3 say in it. of course, the land is owned by the local community, but its management and policies lie in the hands of the government of the Republic of South Sudan to regulate and manage it on behalf of the community. If we say, the land belongs to the community and the government has no say in it, what about the oil in Western Upper Nile and Upper Nile (Bentiu and Paloch), which is being managed by the government, in case the local community refuses it to be used or managed by the government, what will happen?
Juba city is now congested and nearly exploded because of the lack of space simply because the Bari community does not allow the people to be given plots to build for themselves, because of the extreme hatred against the non-Equatorians who they call the land grabbers. Most of the non- Equatorians come to Juba because Juba is the capital city of the country, and not because there is something good in it for the people to grab. Nobody would like to leave their birthplace and come to loiter in Juba without doing anything for a living, everybody loves his/her birthplace. The Bari community wants the capital city to be moved from Juba to elsewhere. Where do they think the capital city should be moved to? Is there any no man-land? Or it is the land of the people like the Bari people? Like Ramciel! Is Ramciel a no man’s land? or is it the land of a certain community? Of course, it is the land of the community and that is why it got the name Ramciel. The idea of Dr John Garang to move the capital to Ramciel is because Ramciel is situated in the heart of the country. If built, it would be extended to meet with Western Upper Nile in the north, Jonglei in the East, Equatoria in the South and Southwest, and Bhar El Ghazal in the West. The same with Juba, if it was allowed to be built, it would be extended to meet with Torit in the East, Yei and Mundiri in the West and Terekeka in the North.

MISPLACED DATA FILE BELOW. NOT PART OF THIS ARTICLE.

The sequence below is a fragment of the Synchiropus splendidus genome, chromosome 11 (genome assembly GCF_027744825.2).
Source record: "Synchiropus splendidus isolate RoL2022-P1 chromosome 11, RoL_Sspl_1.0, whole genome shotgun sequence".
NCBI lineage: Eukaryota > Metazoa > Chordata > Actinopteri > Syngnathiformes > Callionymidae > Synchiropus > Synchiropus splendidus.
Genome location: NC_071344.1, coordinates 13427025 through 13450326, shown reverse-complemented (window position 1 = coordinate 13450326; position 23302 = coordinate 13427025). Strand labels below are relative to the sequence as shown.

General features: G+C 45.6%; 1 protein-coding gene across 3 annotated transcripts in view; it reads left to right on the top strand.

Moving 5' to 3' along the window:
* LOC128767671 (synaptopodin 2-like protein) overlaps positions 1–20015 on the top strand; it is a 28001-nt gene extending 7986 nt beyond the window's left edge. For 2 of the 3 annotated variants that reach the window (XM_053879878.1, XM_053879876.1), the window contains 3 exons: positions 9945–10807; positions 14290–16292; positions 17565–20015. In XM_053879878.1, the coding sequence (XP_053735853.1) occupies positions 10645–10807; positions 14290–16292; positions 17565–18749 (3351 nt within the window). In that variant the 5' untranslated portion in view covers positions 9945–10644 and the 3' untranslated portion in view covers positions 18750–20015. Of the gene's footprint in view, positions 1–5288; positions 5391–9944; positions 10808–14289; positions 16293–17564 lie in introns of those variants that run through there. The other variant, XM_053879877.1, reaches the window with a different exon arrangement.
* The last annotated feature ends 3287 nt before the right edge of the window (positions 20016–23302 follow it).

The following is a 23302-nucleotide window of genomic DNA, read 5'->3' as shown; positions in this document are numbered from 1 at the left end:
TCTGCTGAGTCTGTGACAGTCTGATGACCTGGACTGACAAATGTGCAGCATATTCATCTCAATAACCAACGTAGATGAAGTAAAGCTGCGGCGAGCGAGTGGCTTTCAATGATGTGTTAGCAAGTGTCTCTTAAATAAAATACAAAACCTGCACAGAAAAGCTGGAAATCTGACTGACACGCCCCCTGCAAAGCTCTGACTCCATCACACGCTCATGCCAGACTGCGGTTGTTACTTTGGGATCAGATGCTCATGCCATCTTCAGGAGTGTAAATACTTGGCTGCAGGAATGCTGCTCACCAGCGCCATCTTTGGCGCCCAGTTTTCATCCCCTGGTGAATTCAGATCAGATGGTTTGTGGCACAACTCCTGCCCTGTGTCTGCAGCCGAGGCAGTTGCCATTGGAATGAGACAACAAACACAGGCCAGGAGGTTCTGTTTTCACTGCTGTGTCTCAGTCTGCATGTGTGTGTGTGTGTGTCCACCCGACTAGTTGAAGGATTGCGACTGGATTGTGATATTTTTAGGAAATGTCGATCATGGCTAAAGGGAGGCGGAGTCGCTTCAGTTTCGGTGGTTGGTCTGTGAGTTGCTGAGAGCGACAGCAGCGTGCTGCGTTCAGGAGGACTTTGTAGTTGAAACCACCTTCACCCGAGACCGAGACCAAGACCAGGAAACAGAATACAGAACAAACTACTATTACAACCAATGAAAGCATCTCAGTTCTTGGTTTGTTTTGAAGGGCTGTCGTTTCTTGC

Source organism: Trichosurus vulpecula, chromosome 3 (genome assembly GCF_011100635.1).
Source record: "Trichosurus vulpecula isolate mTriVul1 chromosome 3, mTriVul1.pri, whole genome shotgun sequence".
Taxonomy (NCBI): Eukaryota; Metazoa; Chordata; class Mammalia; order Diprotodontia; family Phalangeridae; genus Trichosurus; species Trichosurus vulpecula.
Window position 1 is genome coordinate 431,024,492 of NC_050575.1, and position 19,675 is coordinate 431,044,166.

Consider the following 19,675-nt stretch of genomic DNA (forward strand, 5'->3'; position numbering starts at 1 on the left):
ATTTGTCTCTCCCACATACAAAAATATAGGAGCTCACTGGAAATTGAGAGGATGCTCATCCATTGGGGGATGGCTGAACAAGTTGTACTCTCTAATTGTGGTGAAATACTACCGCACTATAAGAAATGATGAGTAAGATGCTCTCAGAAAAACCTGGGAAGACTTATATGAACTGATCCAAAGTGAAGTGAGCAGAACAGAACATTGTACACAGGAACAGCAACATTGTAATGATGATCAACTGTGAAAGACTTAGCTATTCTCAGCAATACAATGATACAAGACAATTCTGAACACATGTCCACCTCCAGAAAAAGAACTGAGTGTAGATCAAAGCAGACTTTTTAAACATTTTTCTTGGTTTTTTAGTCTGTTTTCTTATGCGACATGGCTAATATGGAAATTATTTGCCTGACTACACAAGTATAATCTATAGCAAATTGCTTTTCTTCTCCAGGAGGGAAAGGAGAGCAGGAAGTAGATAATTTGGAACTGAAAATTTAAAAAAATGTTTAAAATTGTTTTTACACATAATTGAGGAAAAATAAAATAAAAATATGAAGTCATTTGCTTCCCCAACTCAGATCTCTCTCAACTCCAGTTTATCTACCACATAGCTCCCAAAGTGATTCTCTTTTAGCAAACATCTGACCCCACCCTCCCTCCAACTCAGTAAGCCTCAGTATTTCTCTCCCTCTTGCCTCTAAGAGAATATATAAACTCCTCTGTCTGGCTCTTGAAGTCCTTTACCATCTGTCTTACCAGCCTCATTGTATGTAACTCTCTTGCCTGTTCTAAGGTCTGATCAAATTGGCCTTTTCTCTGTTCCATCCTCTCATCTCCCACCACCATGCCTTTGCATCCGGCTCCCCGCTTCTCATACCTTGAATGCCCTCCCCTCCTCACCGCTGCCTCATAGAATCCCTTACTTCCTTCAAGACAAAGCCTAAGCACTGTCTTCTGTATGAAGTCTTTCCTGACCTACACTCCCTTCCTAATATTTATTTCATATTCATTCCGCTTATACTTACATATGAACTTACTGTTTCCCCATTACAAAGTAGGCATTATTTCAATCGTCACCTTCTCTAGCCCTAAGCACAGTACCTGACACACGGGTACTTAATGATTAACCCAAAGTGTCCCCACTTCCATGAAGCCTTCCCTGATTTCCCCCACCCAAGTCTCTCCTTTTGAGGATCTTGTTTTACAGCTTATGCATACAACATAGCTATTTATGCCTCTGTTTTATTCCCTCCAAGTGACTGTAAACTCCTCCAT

THE LAND BELONGS TO THE COMMUNITY BUT IT MUST BE REGULATED AND MANAGED BY THE GOVERNMENT ON BEHALF OF THE COMMUNITY.
4 ISSUES OF INTERNAL BORDERS